Today, I’d like to write to you about something that’s very close to my heart: epilepsy. A good online definition I have found for it is as follows:
Epilepsy (or seizures): a neurological disorder marked by sudden recurrent episodes of sensory disturbance, loss of consciousness, or convulsions, associated with abnormal electrical activity in the brain.
As someone who has been diagnosed with a type of epilepsy for several years now, I can tell you that seizures are not easy to live with, and they affect much more than those moments of abnormal electrical activity. They affect so much more than those moments, in fact, that it is impossible to joke for a moment without having some offense taken. Let me explain.
Recently, I have heard people like you toss around phrases like, “You looked like you were having a seizure”, or “I was over here, literally having a seizure” – in a joking way, which I can understand: we all joke around. But those people do not understand or relate to me in a way that is vital to who I am and what seizures are: When you joke like that, it’s offensive. The fact that you’re not actually having a seizure, and yet you’re joking about having one, is not just insensitive, but offensive as well. You see, you have the luxury of joking. You don’t have to deal with the reality of the term. So whenever you do make jokes, it stays with people like me. I remember when you say those things. It’s not that I hold a grudge against you, it’s just very hard for me to shake the fact that one of my friends didn’t have the sensitivity to understand a chronic condition – specifically, my chronic condition. It’s like using the r-word with people with disabilities, except you can’t conduct campaigns to eliminate the word ‘seizure’, because that’s exactly what you have. You see what I’m getting at?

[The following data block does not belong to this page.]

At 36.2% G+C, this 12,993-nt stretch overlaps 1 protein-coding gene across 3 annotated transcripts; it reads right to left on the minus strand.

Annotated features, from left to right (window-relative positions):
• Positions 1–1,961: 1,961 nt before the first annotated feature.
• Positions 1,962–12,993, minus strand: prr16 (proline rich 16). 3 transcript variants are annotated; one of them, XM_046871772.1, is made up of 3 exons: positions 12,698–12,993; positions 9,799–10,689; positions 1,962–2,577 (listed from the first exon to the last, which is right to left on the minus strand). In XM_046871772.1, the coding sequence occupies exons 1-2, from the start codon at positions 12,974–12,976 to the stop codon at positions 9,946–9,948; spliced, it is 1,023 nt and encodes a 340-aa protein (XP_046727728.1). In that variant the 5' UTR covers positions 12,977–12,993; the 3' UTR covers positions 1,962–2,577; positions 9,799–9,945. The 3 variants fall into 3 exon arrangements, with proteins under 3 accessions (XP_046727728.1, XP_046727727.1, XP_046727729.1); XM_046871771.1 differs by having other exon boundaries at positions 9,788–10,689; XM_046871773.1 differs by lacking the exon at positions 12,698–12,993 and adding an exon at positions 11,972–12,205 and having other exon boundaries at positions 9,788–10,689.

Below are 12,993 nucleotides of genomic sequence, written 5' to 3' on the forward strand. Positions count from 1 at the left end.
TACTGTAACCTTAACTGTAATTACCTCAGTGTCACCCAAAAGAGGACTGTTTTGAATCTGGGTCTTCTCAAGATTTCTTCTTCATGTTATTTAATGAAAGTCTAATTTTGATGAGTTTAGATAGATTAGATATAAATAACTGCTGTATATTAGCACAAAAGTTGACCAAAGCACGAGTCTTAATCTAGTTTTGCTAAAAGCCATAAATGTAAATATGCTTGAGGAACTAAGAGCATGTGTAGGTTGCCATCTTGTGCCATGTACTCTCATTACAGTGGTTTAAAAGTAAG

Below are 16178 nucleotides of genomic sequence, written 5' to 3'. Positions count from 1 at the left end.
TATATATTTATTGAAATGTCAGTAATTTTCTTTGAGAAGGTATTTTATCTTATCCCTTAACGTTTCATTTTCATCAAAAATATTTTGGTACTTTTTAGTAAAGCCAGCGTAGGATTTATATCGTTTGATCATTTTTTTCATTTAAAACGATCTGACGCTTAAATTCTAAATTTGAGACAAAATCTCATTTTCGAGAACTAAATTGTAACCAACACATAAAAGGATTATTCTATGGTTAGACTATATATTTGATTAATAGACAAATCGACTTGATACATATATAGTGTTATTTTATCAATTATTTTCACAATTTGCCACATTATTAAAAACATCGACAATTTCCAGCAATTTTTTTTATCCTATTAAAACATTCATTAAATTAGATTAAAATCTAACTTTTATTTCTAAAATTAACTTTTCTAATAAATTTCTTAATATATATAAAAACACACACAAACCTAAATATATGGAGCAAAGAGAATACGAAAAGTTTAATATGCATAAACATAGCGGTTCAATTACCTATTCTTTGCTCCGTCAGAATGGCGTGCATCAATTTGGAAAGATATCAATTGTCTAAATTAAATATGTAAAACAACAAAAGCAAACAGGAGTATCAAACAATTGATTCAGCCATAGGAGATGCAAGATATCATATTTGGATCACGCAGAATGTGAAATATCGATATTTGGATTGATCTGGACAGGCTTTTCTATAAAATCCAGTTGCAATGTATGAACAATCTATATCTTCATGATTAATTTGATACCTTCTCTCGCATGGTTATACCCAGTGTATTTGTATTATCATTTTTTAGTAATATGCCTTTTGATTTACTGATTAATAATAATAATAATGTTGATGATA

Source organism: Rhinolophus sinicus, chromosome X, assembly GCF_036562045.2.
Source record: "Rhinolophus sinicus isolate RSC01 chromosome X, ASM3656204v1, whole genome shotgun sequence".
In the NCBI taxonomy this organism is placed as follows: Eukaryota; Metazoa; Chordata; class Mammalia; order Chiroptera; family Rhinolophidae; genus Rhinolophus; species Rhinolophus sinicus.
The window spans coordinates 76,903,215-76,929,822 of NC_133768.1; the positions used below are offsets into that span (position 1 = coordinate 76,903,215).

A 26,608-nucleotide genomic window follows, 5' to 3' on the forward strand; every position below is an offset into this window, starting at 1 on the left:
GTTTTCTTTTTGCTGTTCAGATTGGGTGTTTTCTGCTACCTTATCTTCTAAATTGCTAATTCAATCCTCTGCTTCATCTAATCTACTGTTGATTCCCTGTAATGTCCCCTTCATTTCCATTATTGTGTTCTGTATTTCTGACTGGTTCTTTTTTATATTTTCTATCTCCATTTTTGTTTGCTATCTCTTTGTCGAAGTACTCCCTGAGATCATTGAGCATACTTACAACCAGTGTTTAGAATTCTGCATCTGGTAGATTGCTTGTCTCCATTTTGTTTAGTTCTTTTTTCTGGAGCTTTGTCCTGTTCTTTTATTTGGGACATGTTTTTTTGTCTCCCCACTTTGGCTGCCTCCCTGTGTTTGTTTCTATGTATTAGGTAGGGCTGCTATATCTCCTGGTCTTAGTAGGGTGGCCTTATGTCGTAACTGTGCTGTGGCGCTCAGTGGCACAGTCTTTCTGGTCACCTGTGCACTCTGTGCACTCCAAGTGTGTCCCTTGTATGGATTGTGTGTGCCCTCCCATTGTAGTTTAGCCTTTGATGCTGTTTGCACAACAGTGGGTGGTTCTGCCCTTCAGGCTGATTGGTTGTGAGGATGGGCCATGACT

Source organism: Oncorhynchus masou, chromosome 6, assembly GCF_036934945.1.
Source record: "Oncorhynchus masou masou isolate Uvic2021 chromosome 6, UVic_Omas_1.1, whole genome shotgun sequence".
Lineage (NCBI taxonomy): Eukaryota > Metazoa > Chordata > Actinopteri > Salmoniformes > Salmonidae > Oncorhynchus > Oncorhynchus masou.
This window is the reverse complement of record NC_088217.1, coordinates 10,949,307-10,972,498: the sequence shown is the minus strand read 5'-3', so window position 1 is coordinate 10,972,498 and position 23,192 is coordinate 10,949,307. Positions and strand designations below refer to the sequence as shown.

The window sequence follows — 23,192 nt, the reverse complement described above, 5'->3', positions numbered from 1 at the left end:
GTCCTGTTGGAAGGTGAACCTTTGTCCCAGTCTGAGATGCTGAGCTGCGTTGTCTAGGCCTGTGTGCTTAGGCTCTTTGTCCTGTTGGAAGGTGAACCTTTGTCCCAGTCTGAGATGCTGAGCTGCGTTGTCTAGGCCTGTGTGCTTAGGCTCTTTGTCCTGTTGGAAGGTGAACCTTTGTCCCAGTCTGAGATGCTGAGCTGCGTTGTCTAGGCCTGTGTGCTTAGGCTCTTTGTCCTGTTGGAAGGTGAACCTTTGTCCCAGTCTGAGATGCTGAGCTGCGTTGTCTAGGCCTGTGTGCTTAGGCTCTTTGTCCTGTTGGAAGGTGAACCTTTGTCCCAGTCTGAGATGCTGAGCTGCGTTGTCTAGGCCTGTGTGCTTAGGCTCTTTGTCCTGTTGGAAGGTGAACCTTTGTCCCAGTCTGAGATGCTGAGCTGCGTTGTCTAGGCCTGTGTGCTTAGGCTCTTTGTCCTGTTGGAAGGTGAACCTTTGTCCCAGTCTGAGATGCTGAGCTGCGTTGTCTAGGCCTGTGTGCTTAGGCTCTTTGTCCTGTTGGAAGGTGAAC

So, I’d like to offer an alternative. Whenever you want to joke with your friends (including me!), treat epilepsy as you would any other chronic condition: don’t joke about it. If you did, I probably wouldn’t want to start talking about it then and there. But if you have questions, I would be more than happy to answer them. Comment here (I’ve put a contact form in below), email me (my email is in the ‘about’ section), Facebook message me (if you’re my Facebook friend)… whatever. But if you’re looking to understand more about epilepsy in general, please visit this link. (Go to the ‘Learn’ tab, find anything you’d want to know there!) Or, watch this video – it’s longer than the first aid one below, but it gives a quick run-down of what epilepsy is, the kinds of epilepsy there are, and additional first aid. Also: in learning about epilepsy, I have found that they are a lot more common than people think. I love my roommates, but they had no idea what to do when I was having a seizure – and that ended up costing me several hundred dollars in a trip to the ER. Therefore, try to be prepared in case you should ever encounter someone having a seizure. You really never know. Because you won’t, please don’t joke like you do.
Thank you for your time. I really do appreciate it.